Sleeping Fist

睡拳怪招 | The Roaring Kung Fu Fighter
 •  ,  •   • Dir.

Reviewed by   |  May 27, 2015

Policeman Chin (Leung Kar-Yan) is well-beaten by thugs one day in a fight that sees him hopelessly defeated. Coming to his rescue is a young lad who couples his abilities with a cocky self-assurance and who manages to take the injured man back to his master. While recovering from his wounds, Chin meets the eccentric master who trains his eager young student in a seemingly cruel fashion. When the youngster is himself injured one day after a brawl with the local bullies, the master decides to teach both of his students the bizarre kung-fu technique of the ‘Sleeping Fist’ – a style that is almost surreal in display, but very effective. After an arduous course of severe training, the trio set out to avenge the battering that the youngest received. Easily defeating their foes, the threesome find themselves up against a real challenge when an Eagle’s Claw master (Ko) is hired to tear apart the Sleeping Fist.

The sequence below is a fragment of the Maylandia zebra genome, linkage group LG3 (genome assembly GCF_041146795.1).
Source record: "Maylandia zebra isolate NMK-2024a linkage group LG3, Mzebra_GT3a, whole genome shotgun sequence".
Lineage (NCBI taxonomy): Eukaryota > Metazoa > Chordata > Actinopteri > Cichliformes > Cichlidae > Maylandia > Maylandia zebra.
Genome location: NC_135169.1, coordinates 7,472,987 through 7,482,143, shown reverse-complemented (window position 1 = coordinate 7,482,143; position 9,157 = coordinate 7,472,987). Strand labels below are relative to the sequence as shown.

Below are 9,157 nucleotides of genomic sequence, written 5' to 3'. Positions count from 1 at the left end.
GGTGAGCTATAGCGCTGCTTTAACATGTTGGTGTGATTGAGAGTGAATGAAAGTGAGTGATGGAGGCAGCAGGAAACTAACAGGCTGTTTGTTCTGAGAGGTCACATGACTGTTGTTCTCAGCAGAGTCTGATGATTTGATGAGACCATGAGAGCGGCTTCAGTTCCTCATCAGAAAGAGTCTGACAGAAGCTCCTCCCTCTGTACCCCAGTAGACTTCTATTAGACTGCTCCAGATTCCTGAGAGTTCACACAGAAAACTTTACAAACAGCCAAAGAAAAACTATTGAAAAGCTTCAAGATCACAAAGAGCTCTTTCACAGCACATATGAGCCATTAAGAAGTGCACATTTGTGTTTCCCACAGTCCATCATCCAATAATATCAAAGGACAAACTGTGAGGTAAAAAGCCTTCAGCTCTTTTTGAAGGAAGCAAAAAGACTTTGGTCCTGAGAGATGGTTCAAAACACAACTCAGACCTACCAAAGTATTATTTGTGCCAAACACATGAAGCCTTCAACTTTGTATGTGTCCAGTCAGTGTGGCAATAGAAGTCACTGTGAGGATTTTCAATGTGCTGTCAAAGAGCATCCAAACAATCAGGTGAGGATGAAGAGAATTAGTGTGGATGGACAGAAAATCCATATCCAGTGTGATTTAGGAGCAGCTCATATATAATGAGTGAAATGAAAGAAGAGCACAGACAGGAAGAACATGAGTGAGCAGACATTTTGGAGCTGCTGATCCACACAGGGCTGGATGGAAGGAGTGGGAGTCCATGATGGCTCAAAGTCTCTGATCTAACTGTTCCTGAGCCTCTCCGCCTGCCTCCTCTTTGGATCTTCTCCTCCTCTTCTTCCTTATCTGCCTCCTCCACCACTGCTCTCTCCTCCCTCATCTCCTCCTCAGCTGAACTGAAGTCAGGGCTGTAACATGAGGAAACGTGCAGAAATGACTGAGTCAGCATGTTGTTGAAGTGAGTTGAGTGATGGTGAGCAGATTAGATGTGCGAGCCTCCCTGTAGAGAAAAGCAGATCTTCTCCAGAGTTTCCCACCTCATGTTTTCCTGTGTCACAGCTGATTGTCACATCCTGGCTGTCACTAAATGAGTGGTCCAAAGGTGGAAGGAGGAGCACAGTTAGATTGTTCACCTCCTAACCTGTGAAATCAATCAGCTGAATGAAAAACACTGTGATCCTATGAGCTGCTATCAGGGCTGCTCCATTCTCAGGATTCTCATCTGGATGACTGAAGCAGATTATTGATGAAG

After the runaway success of ‘Drunken Master’, literally scores of exploitations of the same theme were churned out for a quick buck. Every one of these producers used clones of Yuen Siu Tien or, if they were fortunate, the man himself. Unfortunately some have alleged that the deluge of work that hit Yuen after ‘Drunken Master’ contributed to his death a couple of years later. Whether this is true is not something that will be debated, but there was no doubt that many of these exploitations were poor in comparison. ‘Sleeping Fist’ was one of the more watchable ones thanks to leading star Leung Kar-Yan and the highlighting of a very unusual style. Another significant strength is the presence of acrobatic kid Wong Yat Lung who strikes up a pleasing chemistry with his co-star. So much was this in evidence that they were again put together in the superior ‘Thundering Mantis’. Although it is certainly different in some areas, ‘Sleeping Fist’ suffers from a storyline that’s too formulaic; there is no attempt to add any twists or turns in the way that some films have done. Therefore it becomes easy to telegraph what will happen and even when it will happen. ‘Sleeping Fist’ is not brave enough to offer any variations on a very tired theme, but it is consistently rewarding from an action perspective. It is this that recommends this film to ardent genre fans.

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